Templates by BIGtheme NET

News in English

Somali president refuses to meet Israel’s Netanyahu.

Somali President Mohamed Abdullahi “Farmajo” Mohamed has refused to meet Israeli Prime Minister Benjamin Netanyahu during a visit to Kenya.

Farmajo was in Kenya to attend an African Heads of State meeting in Nairobi.

Hamas praised the leader’s move in standing in the face of the oppressor and refusing to meet him.

Senior Hamas member, Mousa Abu Marzouq, said: “With the example of these leaders, attitudes have value and meaning, and their country has respect and appreciation, and their people have dignity.”

Hamas’ Izzat Al-Rishq also thanked the Somali president’s position which he said “reflects the authenticity of the brotherly Republic of Somalia in standing with Palestine and rejecting any normalisation with an entity which occupies land and holy places.”

EU warns US to avoid changes in Jerusalem’s status.

The European Union on Tuesday warned of possible “serious repercussions” if U.S. President Donald Trump decides to recognize Jerusalem as the Israeli capital and move the U.S. embassy there.

Trump on Monday delayed a decision on the highly contentious issue — a crucial question in the Israeli-Palestinian conflict — after public warnings from allies and private phone calls between world leaders.

The EU, which supports a two-state solution to the conflict, warned against doing anything that would jeopardize the peace process.

EU’s foreign policy chief Federica Mogherini, after a phone call with Jordanian Foreign Minister Ayman Safadi, released a statement saying that the U.S. should avoid unilateral action affecting Jerusalem’s status.

“Since early this year, the European Union was clear in its expectation that there can be reflection on the consequences that any decision or unilateral action affecting Jerusalem’s status could have,” Mogherini’s office said in a statement.

“It might have serious repercussions on public opinion in large parts of the world,” it added.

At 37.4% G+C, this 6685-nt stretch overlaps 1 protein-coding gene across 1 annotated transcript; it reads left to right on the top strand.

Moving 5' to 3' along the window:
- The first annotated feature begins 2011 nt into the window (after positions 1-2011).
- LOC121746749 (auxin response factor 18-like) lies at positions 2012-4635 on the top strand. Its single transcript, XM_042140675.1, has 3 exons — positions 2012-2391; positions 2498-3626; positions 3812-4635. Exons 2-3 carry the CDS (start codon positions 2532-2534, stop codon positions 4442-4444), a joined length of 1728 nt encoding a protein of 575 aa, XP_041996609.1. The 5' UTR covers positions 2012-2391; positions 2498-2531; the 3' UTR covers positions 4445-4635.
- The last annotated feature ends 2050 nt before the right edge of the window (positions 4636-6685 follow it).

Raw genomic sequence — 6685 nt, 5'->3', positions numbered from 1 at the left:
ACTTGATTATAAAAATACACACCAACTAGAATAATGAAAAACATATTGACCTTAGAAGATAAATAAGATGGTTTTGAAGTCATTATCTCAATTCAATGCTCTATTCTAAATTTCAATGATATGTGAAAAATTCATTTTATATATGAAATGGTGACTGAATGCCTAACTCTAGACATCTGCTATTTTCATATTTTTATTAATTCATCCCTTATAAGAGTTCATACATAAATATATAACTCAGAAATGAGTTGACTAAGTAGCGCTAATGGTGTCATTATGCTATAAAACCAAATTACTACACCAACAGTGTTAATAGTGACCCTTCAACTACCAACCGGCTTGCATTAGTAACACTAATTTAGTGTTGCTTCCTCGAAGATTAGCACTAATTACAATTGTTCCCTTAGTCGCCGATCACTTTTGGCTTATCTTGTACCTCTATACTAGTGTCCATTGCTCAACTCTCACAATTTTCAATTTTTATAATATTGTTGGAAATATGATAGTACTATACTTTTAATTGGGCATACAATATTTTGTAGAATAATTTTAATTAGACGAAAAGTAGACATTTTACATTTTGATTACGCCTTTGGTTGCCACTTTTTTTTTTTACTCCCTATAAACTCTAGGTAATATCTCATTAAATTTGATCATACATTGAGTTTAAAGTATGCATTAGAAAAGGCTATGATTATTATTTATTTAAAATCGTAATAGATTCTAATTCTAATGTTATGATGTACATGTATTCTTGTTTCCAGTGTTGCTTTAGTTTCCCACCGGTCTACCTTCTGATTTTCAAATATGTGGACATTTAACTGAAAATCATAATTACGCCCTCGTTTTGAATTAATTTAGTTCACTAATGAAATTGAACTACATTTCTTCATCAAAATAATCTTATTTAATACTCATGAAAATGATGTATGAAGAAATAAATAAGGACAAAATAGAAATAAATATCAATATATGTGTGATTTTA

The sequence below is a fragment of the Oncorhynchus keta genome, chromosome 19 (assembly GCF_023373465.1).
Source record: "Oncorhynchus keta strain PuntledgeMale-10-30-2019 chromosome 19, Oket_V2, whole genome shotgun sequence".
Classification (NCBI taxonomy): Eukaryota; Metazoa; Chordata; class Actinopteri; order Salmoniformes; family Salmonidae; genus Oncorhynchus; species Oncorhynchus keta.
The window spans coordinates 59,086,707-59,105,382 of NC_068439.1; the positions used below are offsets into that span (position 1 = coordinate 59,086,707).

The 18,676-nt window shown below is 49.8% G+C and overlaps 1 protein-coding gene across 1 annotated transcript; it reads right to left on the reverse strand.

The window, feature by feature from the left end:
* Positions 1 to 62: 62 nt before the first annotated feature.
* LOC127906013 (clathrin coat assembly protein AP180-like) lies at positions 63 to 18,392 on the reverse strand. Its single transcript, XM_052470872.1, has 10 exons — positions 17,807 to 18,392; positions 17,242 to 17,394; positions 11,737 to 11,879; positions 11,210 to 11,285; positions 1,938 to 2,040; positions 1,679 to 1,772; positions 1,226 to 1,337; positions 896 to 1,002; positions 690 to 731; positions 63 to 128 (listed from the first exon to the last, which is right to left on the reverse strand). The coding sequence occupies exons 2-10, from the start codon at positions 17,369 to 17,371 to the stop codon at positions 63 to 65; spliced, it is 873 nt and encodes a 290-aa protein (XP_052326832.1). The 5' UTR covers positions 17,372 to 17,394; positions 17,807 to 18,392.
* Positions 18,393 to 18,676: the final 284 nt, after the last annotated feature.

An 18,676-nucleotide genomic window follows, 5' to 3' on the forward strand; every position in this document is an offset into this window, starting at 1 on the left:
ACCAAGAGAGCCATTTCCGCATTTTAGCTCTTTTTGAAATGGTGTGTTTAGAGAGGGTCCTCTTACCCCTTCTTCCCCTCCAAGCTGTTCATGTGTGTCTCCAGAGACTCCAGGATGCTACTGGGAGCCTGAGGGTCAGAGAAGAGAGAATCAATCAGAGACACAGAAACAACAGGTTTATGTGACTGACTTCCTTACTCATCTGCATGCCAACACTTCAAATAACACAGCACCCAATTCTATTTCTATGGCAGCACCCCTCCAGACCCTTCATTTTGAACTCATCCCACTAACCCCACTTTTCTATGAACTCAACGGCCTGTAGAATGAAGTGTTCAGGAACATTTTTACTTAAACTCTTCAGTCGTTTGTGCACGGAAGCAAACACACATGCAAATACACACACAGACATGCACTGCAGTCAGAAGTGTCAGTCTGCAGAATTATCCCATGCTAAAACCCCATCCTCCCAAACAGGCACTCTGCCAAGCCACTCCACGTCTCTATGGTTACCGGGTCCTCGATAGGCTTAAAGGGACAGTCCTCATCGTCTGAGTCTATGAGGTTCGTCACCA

“The focus should therefore remain on the efforts to restart the peace process and avoiding any action that would undermine such efforts.”

Trump has yet to make his final decision, US officials have said, but he is now expected to stop short of moving the embassy to Jerusalem — though he may still recognize the city as Israel’s capital.

Jerusalem remains at the core of the perennial Israel-Palestine conflict, as Palestinians want Israeli-occupied East Jerusalem as the capital of a future state, whereas Israel unilaterally declares Jerusalem as its capital, without foreign recognition.

Both Israelis and Palestinians claim Jerusalem as their capital and previous peace plans have stumbled over debates on whether, and how, to divide sovereignty or oversee holy sites.

The 28-nation EU said it would “continue to engage with both parties and its international and regional partners” to support a resumption of a meaningful peace process.

During his election, Trump promised to relocate the U.S. embassy from Tel Aviv to Jerusalem.

On Monday, French President Emmanuel Macron expressed his “concern about the possibility that the United States unilaterally recognize Jerusalem as the capital of the state of Israel.”

Macron told Trump over the phone “that the question of the status of Jerusalem will have to be settled within the framework of peace negotiations between Israelis and Palestinians, aiming in particular at the establishment of two states, Israel and Palestine, living side by side in peace and safe with Jerusalem as capital,” read an Elysee statement.

Israel captured East Jerusalem during the 1967 Arab – Israeli War and continues its occupation in whole West Bank despite the 1948 Agreement.

Somalia Signs Jeddah Amendment on Illicit Maritime Activity.

Somalia has become the 14th signatory to the Jeddah Amendment to the Djibouti Code of Conduct – the instrument developed and adopted by countries in the Western Indian Ocean and Gulf of Aden that has been a key factor in repressing piracy and armed robbery against ships operating in that region.